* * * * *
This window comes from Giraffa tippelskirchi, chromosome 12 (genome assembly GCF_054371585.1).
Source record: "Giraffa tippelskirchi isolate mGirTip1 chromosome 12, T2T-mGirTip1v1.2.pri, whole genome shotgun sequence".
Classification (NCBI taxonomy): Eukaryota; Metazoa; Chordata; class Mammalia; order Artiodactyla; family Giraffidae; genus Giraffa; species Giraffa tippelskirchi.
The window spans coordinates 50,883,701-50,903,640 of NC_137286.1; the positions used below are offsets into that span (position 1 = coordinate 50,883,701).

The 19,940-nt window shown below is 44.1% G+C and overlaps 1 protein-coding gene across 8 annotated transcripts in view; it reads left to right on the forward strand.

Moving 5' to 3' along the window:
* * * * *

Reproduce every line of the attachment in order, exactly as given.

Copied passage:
This window comes from Giraffa tippelskirchi, chromosome 12 (genome assembly GCF_054371585.1).
Source record: "Giraffa tippelskirchi isolate mGirTip1 chromosome 12, T2T-mGirTip1v1.2.pri, whole genome shotgun sequence".
Classification (NCBI taxonomy): Eukaryota; Metazoa; Chordata; class Mammalia; order Artiodactyla; family Giraffidae; genus Giraffa; species Giraffa tippelskirchi.
The window spans coordinates 50,883,701-50,903,640 of NC_137286.1; the positions used below are offsets into that span (position 1 = coordinate 50,883,701).

The 19,940-nt window shown below is 44.1% G+C and overlaps 1 protein-coding gene across 8 annotated transcripts in view; it reads left to right on the forward strand.

Moving 5' to 3' along the window: